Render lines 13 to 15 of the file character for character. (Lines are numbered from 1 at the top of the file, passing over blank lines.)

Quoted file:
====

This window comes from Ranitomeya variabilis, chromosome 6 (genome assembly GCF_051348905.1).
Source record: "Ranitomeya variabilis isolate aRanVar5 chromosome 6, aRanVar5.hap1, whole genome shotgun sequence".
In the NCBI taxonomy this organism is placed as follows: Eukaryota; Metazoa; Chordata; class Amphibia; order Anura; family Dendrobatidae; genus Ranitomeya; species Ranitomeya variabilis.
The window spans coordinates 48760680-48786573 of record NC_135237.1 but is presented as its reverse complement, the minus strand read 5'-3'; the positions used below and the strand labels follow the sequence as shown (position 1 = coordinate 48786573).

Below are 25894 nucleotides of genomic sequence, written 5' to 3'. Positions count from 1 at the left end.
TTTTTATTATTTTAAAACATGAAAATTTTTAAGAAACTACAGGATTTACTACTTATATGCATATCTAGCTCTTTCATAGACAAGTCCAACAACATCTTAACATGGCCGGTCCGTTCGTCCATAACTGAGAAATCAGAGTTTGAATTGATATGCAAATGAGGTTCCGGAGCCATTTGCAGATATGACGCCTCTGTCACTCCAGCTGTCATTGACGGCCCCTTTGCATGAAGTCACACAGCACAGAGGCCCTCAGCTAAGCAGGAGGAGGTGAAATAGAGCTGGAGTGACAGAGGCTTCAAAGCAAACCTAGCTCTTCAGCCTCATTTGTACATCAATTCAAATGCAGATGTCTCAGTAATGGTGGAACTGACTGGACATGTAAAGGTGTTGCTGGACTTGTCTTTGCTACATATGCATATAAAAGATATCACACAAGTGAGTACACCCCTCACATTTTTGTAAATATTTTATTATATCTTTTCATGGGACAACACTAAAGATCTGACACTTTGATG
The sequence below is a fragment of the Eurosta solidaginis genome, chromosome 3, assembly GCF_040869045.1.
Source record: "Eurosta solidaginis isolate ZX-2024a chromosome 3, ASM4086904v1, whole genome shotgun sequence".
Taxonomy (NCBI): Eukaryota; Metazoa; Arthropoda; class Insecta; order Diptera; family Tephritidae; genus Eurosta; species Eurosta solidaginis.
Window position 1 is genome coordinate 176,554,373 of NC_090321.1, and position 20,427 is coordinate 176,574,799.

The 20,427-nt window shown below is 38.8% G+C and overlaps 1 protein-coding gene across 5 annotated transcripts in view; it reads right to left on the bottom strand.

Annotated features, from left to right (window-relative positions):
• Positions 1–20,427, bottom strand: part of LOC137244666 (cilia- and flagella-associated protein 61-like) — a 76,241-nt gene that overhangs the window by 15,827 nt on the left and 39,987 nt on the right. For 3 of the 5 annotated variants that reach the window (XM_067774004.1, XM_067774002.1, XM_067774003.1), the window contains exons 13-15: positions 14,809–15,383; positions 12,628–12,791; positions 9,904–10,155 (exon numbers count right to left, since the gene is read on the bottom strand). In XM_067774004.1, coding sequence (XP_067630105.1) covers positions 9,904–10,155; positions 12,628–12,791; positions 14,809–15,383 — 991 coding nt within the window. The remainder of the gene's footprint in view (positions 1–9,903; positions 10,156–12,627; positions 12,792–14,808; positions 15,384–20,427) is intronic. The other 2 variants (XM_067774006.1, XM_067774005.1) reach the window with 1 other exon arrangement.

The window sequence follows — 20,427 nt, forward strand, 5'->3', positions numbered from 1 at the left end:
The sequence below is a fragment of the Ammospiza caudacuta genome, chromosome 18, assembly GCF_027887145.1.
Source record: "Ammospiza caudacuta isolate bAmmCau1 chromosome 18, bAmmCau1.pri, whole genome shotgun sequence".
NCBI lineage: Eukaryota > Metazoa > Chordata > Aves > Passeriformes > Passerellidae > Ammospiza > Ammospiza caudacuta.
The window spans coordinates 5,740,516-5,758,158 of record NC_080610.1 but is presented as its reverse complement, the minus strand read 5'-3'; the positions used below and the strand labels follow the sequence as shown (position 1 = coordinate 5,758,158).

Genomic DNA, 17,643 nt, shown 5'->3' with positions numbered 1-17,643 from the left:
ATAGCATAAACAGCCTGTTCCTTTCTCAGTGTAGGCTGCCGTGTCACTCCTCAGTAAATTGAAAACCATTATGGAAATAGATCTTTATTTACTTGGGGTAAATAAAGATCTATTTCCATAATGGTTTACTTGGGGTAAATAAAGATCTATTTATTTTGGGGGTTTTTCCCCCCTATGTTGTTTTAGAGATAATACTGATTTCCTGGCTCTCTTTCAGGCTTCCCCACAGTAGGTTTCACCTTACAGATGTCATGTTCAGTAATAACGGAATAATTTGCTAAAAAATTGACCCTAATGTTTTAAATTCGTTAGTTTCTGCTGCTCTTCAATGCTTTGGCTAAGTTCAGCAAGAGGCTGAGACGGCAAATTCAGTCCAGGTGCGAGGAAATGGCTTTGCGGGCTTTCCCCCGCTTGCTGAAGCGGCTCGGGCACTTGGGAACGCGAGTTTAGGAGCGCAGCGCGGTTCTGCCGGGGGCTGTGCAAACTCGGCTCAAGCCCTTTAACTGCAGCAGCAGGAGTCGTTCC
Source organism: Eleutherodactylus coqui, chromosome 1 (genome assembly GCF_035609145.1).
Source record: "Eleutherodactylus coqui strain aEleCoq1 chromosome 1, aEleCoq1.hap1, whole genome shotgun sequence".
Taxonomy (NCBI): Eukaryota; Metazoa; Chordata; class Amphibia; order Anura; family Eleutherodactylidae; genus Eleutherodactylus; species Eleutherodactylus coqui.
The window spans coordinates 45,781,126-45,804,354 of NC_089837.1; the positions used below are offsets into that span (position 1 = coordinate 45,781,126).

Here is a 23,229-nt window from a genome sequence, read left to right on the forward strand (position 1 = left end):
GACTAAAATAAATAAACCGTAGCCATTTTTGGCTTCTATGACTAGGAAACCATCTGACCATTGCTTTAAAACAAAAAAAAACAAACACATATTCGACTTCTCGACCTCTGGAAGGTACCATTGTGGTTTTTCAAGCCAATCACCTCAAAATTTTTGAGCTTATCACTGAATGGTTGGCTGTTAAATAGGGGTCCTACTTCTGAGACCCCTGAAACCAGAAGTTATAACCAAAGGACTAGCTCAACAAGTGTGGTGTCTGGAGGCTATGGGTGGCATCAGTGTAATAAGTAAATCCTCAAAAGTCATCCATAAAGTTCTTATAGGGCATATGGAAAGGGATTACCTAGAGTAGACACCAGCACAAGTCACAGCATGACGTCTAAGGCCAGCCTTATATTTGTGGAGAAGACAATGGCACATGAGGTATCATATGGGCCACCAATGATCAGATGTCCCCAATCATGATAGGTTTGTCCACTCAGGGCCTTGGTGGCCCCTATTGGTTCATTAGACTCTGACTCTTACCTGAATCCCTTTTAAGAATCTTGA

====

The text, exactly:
• Positions 1–20,427, bottom strand: part of LOC137244666 (cilia- and flagella-associated protein 61-like) — a 76,241-nt gene that overhangs the window by 15,827 nt on the left and 39,987 nt on the right. For 3 of the 5 annotated variants that reach the window (XM_067774004.1, XM_067774002.1, XM_067774003.1), the window contains exons 13-15: positions 14,809–15,383; positions 12,628–12,791; positions 9,904–10,155 (exon numbers count right to left, since the gene is read on the bottom strand). In XM_067774004.1, coding sequence (XP_067630105.1) covers positions 9,904–10,155; positions 12,628–12,791; positions 14,809–15,383 — 991 coding nt within the window. The remainder of the gene's footprint in view (positions 1–9,903; positions 10,156–12,627; positions 12,792–14,808; positions 15,384–20,427) is intronic. The other 2 variants (XM_067774006.1, XM_067774005.1) reach the window with 1 other exon arrangement.

The window sequence follows — 20,427 nt, forward strand, 5'->3', positions numbered from 1 at the left end:
The sequence below is a fragment of the Ammospiza caudacuta genome, chromosome 18, assembly GCF_027887145.1.